Britain In The World
In a new report published last week, Policy Exchange stresses the vital role of Parliament in shaping debates about Britain’s place in the world, and urges the building of greater cross-party consensus on foreign policy. It stresses the role of the Defence and Foreign Affairs Select Committee in the context of a hung Parliament. The report was published alongside a new database of MPs’ voting records on key issues of national security since 2010, as well as their constituency positions on Brexit — the most detailed resource of its kind ever created. In a Foreword to the report, Tom Tugendhat MP, the new Chair of the Foreign Affairs Select Committee said, ‘Policy Exchange is at the forefront of new thinking about national security and the UK’s place in the world’. The report was covered in The Daily Mail.
Following the Prime Minister’s visit to Japan last week, Policy Exchange’s Britain in the World Project publish a report by unit head John Bew and David Martin Jones, Visiting Fellow at Policy Exchange. They advise that Asia is of growing strategic importance to the UK’s long-term prosperity but this is likely to mean more involvement in the region’s security problems. The first principle of UK involvement in Asia must be to bolster existing alliances and to preserve the existing international order, but it must be understood that this is likely to cause tension when it comes to relations with China.
In a flagship new report for Policy Exchange, former senior Irish Ambassador Ray Bassett argues that a failure to reach a benign compromise between the EU and the UK in Brexit negotiations risks seriously damaging the Irish economy. So far, the Irish Government has sided firmly with the EU27, but Bassett believes this may be a mistake given how intimately the Irish and British economies are connected. In the event of the UK leaving the Customs Union and the Single Market, Ireland may be forced to follow suit, potentially even seeking its own “Irexit”.
A new paper from Policy Exchange’s Britain in the World project, examining the future of NATO. The paper argues that current events, from Russian aggression to the EU’s internal politics, mean that NATO is weakening at a time when security challenges are growing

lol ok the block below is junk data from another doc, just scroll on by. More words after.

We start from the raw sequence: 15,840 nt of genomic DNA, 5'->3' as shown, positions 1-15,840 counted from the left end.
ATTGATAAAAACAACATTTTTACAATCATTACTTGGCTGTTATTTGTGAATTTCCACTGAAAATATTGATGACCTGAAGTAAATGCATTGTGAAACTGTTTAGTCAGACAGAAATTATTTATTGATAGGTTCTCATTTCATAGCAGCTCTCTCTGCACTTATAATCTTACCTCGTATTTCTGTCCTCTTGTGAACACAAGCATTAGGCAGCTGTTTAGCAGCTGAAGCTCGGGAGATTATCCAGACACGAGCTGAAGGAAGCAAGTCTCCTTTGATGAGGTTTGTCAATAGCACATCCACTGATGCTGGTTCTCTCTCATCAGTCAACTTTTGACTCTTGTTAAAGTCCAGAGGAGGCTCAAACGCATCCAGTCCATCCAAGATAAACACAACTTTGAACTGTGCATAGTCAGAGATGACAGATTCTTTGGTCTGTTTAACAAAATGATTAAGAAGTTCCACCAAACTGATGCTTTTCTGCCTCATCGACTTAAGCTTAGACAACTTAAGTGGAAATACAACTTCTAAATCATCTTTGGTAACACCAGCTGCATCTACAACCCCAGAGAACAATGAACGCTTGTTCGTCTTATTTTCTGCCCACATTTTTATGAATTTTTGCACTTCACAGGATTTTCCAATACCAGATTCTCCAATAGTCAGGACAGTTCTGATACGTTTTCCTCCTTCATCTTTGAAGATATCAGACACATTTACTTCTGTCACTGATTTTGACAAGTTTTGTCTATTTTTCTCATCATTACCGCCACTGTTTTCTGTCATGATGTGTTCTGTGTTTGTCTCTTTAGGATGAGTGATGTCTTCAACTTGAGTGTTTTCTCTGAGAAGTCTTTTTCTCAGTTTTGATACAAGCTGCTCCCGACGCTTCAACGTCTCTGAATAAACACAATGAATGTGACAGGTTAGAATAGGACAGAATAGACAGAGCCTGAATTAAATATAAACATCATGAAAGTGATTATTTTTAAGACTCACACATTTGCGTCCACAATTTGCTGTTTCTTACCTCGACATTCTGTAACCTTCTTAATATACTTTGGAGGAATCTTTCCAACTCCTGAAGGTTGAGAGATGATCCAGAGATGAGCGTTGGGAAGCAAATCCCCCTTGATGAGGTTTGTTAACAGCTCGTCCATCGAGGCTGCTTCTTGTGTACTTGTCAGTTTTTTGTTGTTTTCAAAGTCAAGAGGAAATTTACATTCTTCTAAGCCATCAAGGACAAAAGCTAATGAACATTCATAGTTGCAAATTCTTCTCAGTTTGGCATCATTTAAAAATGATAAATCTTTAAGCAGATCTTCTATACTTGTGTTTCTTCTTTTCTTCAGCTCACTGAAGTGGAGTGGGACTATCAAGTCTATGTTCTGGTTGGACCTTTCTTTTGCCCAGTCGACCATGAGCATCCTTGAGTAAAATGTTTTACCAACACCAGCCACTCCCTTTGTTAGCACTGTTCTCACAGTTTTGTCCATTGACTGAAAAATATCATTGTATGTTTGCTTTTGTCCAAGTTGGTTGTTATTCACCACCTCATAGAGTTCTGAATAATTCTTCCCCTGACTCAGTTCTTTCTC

This lecture by Professor Nigel Biggar was delivered at Policy Exchange on 31 January 2017. The lecture reflects on some of the moral lessons we should and should not learn from the recent history of British military interventions abroad, in view of the challenges and dilemmas Britain is likely continue to face in the future. After Iraq, it asks, what are the circumstances in which Britain should go to war?
This report is based on work begun by Jo Cox MP (1974-2016) and Tom Tugendhat MP. It was completed by Alison McGovern MP and Tom Tugendhat MP
“There are few more complex questions than when to intervene overseas. Jo Cox was an inspirational humanitarian who cared deeply about preventing violence and protecting people around the world. It is a fitting part of Jo’s legacy that this paper will challenge politicians of all parties to consider how we can put such considerations at the heart of the decisions we take.” (Rt Hon Theresa May MP, Prime Minister.
Making Sense of British Foreign Policy After Brexit argues that the UK should use Brexit as an opportunity to adopt a more proactive global foreign policy, enhance its defence profile, and re-imagine relations with key allies.
Leading barrister Sean Aughey (11KBW) and former Army officer Tom Tugendhat MP critically dissect the legal reasoning of the Joint Committee on Human Rights’ report into drone warfare.